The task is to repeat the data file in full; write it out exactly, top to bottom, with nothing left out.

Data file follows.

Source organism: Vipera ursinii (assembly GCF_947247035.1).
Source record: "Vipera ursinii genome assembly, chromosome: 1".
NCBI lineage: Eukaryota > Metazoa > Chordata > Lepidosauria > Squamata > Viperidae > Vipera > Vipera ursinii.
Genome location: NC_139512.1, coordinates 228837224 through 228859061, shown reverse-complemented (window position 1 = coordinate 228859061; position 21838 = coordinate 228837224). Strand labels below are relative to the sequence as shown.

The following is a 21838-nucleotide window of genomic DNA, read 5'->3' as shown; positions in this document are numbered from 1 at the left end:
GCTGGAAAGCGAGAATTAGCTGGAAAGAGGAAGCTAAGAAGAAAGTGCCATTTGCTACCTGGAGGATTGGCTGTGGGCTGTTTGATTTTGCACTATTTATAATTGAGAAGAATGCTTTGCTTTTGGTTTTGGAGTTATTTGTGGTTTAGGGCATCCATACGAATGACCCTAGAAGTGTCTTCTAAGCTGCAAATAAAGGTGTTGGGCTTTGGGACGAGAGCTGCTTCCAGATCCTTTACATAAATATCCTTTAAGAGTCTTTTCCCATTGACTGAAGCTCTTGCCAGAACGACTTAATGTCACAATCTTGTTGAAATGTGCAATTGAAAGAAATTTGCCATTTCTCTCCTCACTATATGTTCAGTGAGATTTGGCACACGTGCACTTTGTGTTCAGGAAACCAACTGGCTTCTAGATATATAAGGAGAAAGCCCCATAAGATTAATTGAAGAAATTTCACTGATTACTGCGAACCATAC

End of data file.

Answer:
Source organism: Vipera ursinii (assembly GCF_947247035.1).
Source record: "Vipera ursinii genome assembly, chromosome: 1".
NCBI lineage: Eukaryota > Metazoa > Chordata > Lepidosauria > Squamata > Viperidae > Vipera > Vipera ursinii.
Genome location: NC_139512.1, coordinates 228837224 through 228859061, shown reverse-complemented (window position 1 = coordinate 228859061; position 21838 = coordinate 228837224). Strand labels below are relative to the sequence as shown.

The following is a 21838-nucleotide window of genomic DNA, read 5'->3' as shown; positions in this document are numbered from 1 at the left end:
GCTGGAAAGCGAGAATTAGCTGGAAAGAGGAAGCTAAGAAGAAAGTGCCATTTGCTACCTGGAGGATTGGCTGTGGGCTGTTTGATTTTGCACTATTTATAATTGAGAAGAATGCTTTGCTTTTGGTTTTGGAGTTATTTGTGGTTTAGGGCATCCATACGAATGACCCTAGAAGTGTCTTCTAAGCTGCAAATAAAGGTGTTGGGCTTTGGGACGAGAGCTGCTTCCAGATCCTTTACATAAATATCCTTTAAGAGTCTTTTCCCATTGACTGAAGCTCTTGCCAGAACGACTTAATGTCACAATCTTGTTGAAATGTGCAATTGAAAGAAATTTGCCATTTCTCTCCTCACTATATGTTCAGTGAGATTTGGCACACGTGCACTTTGTGTTCAGGAAACCAACTGGCTTCTAGATATATAAGGAGAAAGCCCCATAAGATTAATTGAAGAAATTTCACTGATTACTGCGAACCATAC